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North Korea says nuclear sub deal could lead to arms race

North Korea says nuclear sub deal could lead to arms race
North Korean Supreme Leader Kim Jong-un presiding over the opening of the third Plenary Meeting of the 8th Central Committee of the Workers' Party of Korea on June 15. North Korea warned that a new nuclear sub deal with the United States, Britain and Australia could start an arms race in the region. Photo by KCNA/EPA-EFE

Sept. 20 (UPI) -- North Korea said Monday that a controversial new defense deal in which the United States, Australia and Britain will share nuclear submarine technology could spark an arms race in the Asian-Pacific corridor.

Last week, the White House announced the multinational deal, called AUKUS, which was immediately criticized by China and angered France, which had a submarine deal with Australia canceled because of the pact.

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"These are extremely undesirable and dangerous acts, which will upset the strategic balance in the Asia-Pacific region and trigger off a chain of a nuclear arms race," North Korean state news media Korean Central News Agency said, according to the Washington Post, quoting a foreign ministry official.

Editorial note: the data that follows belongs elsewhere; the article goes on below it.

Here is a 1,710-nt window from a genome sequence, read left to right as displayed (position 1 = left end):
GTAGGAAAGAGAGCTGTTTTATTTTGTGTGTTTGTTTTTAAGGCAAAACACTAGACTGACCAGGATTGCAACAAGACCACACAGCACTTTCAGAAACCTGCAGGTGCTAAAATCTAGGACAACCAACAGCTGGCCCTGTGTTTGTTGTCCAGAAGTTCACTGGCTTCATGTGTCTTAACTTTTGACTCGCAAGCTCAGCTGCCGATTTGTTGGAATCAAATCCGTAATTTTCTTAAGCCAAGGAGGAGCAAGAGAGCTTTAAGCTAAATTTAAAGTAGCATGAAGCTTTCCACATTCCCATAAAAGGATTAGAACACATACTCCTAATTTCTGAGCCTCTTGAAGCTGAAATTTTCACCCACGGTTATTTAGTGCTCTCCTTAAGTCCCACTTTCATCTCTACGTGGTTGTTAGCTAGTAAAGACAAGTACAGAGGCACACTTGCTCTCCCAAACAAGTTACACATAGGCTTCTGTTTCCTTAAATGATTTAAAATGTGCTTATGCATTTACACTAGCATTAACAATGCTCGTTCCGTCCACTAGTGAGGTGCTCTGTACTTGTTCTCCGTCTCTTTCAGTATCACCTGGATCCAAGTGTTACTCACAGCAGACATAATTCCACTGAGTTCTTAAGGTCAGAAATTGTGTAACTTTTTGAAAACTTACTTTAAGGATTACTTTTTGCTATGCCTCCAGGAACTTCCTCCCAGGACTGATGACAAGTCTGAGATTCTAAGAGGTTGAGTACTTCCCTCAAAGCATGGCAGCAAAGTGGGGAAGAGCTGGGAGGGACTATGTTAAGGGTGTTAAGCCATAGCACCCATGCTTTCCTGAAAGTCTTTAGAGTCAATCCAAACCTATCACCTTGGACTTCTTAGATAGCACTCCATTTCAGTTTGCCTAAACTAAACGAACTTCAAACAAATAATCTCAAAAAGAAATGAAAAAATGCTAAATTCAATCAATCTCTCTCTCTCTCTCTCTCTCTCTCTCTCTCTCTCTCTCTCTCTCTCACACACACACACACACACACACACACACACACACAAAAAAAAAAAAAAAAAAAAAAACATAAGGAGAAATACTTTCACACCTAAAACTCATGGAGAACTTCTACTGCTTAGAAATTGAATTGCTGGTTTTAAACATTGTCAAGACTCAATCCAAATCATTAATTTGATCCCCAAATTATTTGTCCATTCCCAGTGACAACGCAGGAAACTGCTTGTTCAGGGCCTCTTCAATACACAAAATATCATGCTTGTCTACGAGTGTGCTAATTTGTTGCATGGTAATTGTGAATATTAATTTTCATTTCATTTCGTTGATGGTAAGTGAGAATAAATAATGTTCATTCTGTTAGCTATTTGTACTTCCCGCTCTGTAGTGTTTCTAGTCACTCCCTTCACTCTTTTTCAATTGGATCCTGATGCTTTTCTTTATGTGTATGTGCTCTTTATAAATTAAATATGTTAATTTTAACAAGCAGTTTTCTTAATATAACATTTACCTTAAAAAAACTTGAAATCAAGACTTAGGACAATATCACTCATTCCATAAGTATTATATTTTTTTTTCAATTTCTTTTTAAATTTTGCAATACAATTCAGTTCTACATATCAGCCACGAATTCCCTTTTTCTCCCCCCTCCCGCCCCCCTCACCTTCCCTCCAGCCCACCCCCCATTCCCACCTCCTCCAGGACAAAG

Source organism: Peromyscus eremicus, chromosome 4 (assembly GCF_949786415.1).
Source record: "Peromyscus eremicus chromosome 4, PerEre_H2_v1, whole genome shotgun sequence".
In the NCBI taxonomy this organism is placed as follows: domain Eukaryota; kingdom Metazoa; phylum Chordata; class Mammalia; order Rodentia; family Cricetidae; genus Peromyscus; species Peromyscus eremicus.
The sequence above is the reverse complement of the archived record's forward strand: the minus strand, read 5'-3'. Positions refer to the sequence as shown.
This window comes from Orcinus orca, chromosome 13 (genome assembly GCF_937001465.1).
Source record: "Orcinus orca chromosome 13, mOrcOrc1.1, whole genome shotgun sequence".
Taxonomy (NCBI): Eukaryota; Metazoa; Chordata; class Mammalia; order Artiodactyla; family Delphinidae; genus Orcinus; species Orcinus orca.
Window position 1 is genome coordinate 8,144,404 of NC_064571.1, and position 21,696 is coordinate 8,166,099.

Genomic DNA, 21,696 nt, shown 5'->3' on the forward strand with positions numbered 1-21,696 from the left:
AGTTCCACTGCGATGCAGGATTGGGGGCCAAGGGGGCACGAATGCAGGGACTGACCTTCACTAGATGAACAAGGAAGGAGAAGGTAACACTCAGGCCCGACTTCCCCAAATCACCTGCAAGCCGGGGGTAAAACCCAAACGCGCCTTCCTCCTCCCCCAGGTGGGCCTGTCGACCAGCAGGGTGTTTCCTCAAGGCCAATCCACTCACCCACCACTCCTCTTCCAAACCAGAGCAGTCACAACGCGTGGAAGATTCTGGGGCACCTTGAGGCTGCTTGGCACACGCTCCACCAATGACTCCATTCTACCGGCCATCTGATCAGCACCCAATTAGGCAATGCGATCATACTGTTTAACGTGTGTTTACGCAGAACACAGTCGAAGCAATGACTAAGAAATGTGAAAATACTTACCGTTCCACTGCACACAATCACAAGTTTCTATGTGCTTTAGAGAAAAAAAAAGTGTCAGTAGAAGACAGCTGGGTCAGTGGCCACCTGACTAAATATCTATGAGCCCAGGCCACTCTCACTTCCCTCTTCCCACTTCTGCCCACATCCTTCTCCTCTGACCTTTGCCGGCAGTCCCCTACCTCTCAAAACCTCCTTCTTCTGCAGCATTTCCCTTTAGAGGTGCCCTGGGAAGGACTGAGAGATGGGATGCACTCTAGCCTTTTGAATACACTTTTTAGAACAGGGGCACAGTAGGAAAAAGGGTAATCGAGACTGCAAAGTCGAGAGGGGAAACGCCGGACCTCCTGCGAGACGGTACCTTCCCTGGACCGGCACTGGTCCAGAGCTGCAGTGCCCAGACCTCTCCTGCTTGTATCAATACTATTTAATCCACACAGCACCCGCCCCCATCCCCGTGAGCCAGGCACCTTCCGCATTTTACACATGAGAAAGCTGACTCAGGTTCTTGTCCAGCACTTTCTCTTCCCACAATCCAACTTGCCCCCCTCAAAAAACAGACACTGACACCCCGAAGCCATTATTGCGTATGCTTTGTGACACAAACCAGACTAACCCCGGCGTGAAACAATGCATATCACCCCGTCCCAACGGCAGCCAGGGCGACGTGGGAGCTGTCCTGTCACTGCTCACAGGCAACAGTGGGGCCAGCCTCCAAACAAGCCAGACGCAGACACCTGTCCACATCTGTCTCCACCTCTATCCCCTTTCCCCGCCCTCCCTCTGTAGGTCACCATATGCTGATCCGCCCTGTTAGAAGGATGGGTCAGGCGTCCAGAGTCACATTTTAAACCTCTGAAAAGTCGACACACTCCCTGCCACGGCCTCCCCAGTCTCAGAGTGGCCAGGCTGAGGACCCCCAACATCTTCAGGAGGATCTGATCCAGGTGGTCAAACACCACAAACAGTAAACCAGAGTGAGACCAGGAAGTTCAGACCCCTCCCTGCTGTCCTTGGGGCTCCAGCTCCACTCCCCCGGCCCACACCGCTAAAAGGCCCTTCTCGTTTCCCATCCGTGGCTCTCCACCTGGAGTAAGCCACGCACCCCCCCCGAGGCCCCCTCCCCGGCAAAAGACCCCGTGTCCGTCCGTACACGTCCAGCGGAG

"It is quite natural that neighboring countries including China condemned these actions as irresponsible ones of destroying the peace and stability of the region and the international nuclear nonproliferation system and of catalyzing the arms race."

Biden stressed last week that the deal does not include nuclear weapons.

"I want to be exceedingly clear about this: We're not talking about nuclear-armed submarines," Biden said. "These are conventionally armed submarines that are powered by nuclear reactors."

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International Atomic Energy Agency Director General Rafael Mariano Grossi warned Monday that North Korea's nuclear ambitions continued almost undeterred.

"In the Democratic People's Republic of Korea, [the] nuclear program goes full steam ahead with work on plutonium separation, uranium enrichment and other activities," Grossi said at an IAEA meeting, according to The Independent.

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